Welcome to our weekly recap of the best mental health and gaming articles you may have missed. This week, we have real life RPGs, more on the toxic environment game devs face, and more.
“In Torchlight, a dog – or a cat – takes your overflow loot back to town and negotiates a fee. In Torchlight 2, the dog can even make rudimentary purchases while they’re there. But this is not the kind of RPG behaviours that my dog has brought into my life. Cricket has changed two things that, it turns out, do a lot for my experience of the outside world. When I go into town with her, I now discover that I am not allowed in most shops or restaurants. Most business in Brighton are now set decoration – like most businesses are in an RPG. And I also discover, as Cricket and I sit outside Waterstones while my wife and daughter go inside, that people want to come up and talk to me. You know, like in RPGs.”
Research shows us that dogs are often great for our mental health. This fun article from Eurogamer hits on one of the reasons why: dogs drag us–sometimes unwillingly–into a whole world of random encounters.
“As creators – especially those of us who deal with things like trauma, disability, mental illness or the experience of being a member of a marginalized community – we want to express these things,” says Karl Hohn, a member of the New York-based art and indie game collective Babycastles. “But you start running the risk of emotional tourism when your work is understood as, ‘listen to this song, play this game, go see this play, watch the film and you’ll understand.’ ”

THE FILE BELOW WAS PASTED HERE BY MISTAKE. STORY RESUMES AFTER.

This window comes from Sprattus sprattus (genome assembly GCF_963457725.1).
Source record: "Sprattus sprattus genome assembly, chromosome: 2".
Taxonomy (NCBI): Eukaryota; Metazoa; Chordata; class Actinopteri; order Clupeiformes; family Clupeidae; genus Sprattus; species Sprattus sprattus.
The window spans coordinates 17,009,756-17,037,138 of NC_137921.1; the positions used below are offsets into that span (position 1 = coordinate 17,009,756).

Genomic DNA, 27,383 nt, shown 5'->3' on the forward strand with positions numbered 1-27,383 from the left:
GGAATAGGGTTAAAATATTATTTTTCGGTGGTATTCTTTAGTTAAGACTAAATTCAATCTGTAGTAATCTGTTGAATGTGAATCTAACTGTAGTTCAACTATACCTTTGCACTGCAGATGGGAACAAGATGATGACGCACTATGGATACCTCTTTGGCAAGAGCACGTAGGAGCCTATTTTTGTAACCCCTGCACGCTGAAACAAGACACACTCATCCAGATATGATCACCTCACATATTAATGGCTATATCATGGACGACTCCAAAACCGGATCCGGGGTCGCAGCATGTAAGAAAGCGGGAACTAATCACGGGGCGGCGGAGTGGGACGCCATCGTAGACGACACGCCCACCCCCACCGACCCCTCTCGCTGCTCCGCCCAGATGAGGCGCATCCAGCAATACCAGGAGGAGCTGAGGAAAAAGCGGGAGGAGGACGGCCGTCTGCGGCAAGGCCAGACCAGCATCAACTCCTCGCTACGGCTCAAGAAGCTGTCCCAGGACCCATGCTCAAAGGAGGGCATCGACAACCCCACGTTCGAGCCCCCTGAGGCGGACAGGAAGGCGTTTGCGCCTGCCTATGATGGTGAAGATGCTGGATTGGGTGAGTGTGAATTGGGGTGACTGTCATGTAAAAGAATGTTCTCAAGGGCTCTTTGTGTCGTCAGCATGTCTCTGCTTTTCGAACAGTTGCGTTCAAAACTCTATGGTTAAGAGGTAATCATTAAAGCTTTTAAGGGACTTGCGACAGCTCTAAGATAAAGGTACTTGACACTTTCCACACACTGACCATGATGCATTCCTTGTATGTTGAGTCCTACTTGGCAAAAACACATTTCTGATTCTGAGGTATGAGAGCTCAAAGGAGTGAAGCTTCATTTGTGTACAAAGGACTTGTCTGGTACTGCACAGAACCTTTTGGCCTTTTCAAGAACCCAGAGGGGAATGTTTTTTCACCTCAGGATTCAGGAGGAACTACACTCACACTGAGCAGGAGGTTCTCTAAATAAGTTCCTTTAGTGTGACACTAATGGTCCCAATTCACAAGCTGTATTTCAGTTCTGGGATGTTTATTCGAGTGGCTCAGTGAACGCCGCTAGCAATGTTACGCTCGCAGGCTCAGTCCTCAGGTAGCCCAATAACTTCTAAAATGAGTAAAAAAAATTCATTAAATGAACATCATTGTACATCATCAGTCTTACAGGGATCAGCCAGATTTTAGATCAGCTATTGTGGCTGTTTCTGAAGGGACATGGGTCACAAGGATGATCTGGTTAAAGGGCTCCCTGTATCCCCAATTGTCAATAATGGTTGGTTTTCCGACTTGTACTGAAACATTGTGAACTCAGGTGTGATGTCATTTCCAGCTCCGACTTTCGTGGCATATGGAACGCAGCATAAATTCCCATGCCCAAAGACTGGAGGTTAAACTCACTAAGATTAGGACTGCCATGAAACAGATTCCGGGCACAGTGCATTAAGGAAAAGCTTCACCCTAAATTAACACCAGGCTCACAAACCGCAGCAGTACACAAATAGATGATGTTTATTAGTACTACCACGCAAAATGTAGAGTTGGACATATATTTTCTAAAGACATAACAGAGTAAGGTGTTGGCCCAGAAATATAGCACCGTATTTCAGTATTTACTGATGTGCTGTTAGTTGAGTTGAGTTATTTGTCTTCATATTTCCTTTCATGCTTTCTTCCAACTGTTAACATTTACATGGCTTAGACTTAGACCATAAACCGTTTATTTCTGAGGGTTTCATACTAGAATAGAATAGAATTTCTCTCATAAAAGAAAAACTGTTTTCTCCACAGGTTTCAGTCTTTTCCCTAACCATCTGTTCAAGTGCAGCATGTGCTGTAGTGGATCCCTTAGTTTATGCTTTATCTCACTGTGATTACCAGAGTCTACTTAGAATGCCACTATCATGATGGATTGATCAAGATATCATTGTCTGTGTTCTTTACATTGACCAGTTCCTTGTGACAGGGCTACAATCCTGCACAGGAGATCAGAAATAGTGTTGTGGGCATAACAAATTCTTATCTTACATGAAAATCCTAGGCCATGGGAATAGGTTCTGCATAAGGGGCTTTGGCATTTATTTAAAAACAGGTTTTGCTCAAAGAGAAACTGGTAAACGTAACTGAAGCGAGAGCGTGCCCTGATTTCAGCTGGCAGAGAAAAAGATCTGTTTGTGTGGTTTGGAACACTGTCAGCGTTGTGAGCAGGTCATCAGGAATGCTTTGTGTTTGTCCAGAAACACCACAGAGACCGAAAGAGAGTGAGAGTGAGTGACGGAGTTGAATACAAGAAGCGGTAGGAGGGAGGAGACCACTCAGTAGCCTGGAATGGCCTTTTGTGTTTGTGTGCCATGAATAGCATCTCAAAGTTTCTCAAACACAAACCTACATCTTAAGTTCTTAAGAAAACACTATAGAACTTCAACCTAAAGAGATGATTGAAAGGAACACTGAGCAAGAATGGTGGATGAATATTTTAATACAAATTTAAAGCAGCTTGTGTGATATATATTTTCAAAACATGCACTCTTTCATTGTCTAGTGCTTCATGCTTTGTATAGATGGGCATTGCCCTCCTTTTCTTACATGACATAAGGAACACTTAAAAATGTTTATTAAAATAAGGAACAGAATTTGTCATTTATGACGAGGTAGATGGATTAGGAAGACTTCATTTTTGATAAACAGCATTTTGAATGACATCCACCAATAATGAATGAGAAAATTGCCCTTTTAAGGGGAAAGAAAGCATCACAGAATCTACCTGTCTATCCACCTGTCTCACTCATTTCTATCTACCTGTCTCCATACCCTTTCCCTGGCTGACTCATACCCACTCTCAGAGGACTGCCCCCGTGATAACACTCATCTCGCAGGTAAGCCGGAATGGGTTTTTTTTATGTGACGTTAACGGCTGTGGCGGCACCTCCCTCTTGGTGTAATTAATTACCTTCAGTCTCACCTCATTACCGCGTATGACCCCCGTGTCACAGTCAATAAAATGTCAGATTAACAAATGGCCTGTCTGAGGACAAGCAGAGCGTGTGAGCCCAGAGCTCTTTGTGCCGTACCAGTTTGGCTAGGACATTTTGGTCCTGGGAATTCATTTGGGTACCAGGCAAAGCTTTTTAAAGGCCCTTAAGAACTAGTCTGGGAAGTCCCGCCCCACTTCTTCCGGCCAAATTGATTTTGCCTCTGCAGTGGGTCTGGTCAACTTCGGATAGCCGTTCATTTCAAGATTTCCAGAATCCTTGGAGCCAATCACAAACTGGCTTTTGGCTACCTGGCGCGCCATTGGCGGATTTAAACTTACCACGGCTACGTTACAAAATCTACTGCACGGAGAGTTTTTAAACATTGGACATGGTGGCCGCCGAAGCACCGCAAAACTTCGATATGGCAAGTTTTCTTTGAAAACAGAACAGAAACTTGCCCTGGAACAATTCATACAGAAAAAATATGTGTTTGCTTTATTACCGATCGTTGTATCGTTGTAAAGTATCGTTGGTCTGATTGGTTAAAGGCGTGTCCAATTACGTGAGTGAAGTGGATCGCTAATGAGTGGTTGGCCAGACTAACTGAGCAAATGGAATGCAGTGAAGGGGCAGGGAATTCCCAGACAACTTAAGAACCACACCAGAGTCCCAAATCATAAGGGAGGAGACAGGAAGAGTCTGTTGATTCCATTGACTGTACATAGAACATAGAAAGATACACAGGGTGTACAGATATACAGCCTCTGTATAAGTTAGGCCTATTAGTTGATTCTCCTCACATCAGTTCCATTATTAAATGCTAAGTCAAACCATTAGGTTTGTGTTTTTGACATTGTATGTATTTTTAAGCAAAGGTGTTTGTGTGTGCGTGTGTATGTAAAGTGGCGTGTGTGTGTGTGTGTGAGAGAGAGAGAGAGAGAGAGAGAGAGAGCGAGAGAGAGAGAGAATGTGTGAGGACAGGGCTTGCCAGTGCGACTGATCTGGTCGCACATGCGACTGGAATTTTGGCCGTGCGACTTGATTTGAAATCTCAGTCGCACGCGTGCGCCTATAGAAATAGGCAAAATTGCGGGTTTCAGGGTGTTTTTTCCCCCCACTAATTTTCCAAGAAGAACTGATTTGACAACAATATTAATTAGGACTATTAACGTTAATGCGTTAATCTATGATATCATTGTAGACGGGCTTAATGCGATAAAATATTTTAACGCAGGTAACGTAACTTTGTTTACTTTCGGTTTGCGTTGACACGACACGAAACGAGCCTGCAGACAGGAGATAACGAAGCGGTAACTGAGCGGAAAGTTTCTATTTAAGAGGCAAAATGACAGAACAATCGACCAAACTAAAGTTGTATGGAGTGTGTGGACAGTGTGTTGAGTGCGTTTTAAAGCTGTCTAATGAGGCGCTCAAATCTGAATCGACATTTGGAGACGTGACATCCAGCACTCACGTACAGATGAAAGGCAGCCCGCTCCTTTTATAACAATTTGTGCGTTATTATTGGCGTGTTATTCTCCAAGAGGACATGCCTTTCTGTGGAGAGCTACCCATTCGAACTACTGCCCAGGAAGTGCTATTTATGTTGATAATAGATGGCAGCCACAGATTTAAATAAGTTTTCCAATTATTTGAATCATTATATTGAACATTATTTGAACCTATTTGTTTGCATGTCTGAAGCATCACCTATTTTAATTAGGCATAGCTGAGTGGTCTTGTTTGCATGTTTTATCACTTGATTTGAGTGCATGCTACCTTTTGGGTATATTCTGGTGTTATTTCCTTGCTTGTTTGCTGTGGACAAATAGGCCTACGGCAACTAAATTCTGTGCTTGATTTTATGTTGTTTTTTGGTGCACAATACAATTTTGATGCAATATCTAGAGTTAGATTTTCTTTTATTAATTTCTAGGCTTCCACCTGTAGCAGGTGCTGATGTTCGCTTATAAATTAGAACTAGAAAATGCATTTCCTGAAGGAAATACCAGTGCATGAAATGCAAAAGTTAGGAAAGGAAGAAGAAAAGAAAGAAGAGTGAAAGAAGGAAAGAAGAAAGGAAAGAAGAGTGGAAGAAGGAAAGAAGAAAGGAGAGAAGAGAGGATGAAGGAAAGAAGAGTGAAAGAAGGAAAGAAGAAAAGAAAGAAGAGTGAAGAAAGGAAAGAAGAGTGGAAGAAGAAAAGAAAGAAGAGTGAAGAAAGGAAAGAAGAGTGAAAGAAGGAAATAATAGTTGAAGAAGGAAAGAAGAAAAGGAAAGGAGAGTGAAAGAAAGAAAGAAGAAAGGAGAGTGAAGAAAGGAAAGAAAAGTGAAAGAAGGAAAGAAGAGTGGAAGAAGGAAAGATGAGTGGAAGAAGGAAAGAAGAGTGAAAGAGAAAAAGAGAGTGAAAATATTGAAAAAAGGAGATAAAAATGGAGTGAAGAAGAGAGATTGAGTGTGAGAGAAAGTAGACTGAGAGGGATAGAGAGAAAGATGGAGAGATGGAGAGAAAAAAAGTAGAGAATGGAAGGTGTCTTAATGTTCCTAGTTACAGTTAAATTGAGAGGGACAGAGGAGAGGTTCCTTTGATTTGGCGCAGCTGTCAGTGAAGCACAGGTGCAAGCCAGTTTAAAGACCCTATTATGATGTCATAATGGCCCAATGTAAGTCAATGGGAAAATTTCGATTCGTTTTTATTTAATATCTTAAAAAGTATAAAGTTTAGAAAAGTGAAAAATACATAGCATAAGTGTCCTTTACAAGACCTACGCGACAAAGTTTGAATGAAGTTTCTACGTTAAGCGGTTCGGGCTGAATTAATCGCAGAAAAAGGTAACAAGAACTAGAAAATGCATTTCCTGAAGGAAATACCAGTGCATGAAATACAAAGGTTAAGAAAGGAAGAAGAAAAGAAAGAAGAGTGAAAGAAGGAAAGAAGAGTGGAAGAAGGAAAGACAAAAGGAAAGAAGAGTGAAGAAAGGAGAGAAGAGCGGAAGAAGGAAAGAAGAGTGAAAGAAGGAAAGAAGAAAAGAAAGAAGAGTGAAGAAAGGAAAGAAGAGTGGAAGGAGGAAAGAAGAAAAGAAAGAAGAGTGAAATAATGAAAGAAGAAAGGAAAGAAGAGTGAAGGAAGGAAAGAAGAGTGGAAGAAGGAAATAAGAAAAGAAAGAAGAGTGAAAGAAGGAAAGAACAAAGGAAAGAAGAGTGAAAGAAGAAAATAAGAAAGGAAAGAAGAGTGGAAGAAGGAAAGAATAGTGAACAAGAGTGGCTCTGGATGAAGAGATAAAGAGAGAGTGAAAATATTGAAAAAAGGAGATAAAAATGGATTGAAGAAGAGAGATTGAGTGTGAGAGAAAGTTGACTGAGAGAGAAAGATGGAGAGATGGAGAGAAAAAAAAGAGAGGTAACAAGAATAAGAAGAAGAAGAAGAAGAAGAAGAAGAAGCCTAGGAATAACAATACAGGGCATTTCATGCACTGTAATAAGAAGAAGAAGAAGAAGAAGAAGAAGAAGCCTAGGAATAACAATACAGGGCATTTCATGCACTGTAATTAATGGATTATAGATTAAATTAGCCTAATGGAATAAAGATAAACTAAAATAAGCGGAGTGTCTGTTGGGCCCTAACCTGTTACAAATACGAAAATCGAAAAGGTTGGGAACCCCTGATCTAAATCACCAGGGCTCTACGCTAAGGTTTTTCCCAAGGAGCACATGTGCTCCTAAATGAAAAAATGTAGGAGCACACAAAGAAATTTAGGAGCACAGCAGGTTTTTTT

Christian Science Monitor looks at empathy games, which are so often misapplied or misunderstood.
“It’s hard for a developer not to feel under siege in this climate, especially a dev outside of the relative (and I do mean relative) safety of a big AAA studio. The backlash (there’s always a backlash, isn’t there?) to recent revelations about hidden game design tricks embedded in many popular titles makes that point plainly. As Charles Randall, a developer, recently pointed out on his Twitter, he and his colleagues can’t be as transparent about the job they love, nor the games they’re working on, because ‘gamer culture is so toxic that being candid in public is dangerous.’
Writing for Glixel, Katherine Cross illustrates why even simple criticism is becoming intolerable for some game developers, who are constantly under attack.
“Think of your mental health like a computer operating system. When all is well, you’re operating like a brand-new Mac that has one program open: Completing a task within your scope is a breeze. When you’re depressed or grieving, however, the pinwheel of anxiety’s spinning constantly. You’re basically “force-quitting” life.”
When you’re dealing with major depression, making it to work every day can be a serious challenge. When you work from home and make your own hours, it can be less noticeable when things start to slide. This article from Quartz has some helpful suggestions for any freelancers, home workers and entrepreneurs who are also coping with depression.
And with that, we’re off. We’ll be back next week with more great stories. Until then, take care of yourselves — and each other.